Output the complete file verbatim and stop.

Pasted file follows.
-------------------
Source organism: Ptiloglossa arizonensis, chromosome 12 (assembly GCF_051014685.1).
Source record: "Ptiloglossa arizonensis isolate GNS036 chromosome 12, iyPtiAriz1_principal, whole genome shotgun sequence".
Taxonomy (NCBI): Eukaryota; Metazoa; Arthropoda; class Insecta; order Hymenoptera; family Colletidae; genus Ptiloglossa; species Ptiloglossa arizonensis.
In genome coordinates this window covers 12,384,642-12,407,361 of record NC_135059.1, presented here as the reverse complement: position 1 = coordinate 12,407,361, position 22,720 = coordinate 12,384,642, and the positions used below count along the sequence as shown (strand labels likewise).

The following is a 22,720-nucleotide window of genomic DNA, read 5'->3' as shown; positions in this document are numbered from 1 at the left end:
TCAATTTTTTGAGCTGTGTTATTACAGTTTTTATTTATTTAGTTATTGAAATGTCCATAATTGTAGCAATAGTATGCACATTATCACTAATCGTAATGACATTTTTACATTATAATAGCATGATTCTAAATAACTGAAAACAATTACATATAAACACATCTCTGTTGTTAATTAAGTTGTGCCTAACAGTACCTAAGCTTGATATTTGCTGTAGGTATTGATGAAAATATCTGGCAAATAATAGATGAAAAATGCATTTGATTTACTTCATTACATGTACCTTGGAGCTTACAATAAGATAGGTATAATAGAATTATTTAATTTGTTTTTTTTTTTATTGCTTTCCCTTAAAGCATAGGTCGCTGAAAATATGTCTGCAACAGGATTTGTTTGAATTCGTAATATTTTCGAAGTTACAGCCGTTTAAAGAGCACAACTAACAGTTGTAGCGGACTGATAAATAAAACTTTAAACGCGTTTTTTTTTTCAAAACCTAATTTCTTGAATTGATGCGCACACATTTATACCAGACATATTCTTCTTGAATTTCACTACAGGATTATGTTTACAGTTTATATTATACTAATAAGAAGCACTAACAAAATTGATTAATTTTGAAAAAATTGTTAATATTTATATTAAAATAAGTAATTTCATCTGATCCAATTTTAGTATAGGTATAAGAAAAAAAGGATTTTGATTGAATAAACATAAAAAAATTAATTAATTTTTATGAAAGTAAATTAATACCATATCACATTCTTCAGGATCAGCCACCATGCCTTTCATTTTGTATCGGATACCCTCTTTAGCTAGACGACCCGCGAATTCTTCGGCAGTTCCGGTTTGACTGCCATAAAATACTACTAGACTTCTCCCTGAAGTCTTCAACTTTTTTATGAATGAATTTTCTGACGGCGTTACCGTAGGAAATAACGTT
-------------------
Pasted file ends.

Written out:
Source organism: Ptiloglossa arizonensis, chromosome 12 (assembly GCF_051014685.1).
Source record: "Ptiloglossa arizonensis isolate GNS036 chromosome 12, iyPtiAriz1_principal, whole genome shotgun sequence".
Taxonomy (NCBI): Eukaryota; Metazoa; Arthropoda; class Insecta; order Hymenoptera; family Colletidae; genus Ptiloglossa; species Ptiloglossa arizonensis.
In genome coordinates this window covers 12,384,642-12,407,361 of record NC_135059.1, presented here as the reverse complement: position 1 = coordinate 12,407,361, position 22,720 = coordinate 12,384,642, and the positions used below count along the sequence as shown (strand labels likewise).

The following is a 22,720-nucleotide window of genomic DNA, read 5'->3' as shown; positions in this document are numbered from 1 at the left end:
TCAATTTTTTGAGCTGTGTTATTACAGTTTTTATTTATTTAGTTATTGAAATGTCCATAATTGTAGCAATAGTATGCACATTATCACTAATCGTAATGACATTTTTACATTATAATAGCATGATTCTAAATAACTGAAAACAATTACATATAAACACATCTCTGTTGTTAATTAAGTTGTGCCTAACAGTACCTAAGCTTGATATTTGCTGTAGGTATTGATGAAAATATCTGGCAAATAATAGATGAAAAATGCATTTGATTTACTTCATTACATGTACCTTGGAGCTTACAATAAGATAGGTATAATAGAATTATTTAATTTGTTTTTTTTTTTATTGCTTTCCCTTAAAGCATAGGTCGCTGAAAATATGTCTGCAACAGGATTTGTTTGAATTCGTAATATTTTCGAAGTTACAGCCGTTTAAAGAGCACAACTAACAGTTGTAGCGGACTGATAAATAAAACTTTAAACGCGTTTTTTTTTTCAAAACCTAATTTCTTGAATTGATGCGCACACATTTATACCAGACATATTCTTCTTGAATTTCACTACAGGATTATGTTTACAGTTTATATTATACTAATAAGAAGCACTAACAAAATTGATTAATTTTGAAAAAATTGTTAATATTTATATTAAAATAAGTAATTTCATCTGATCCAATTTTAGTATAGGTATAAGAAAAAAAGGATTTTGATTGAATAAACATAAAAAAATTAATTAATTTTTATGAAAGTAAATTAATACCATATCACATTCTTCAGGATCAGCCACCATGCCTTTCATTTTGTATCGGATACCCTCTTTAGCTAGACGACCCGCGAATTCTTCGGCAGTTCCGGTTTGACTGCCATAAAATACTACTAGACTTCTCCCTGAAGTCTTCAACTTTTTTATGAATGAATTTTCTGACGGCGTTACCGTAGGAAATAACGTT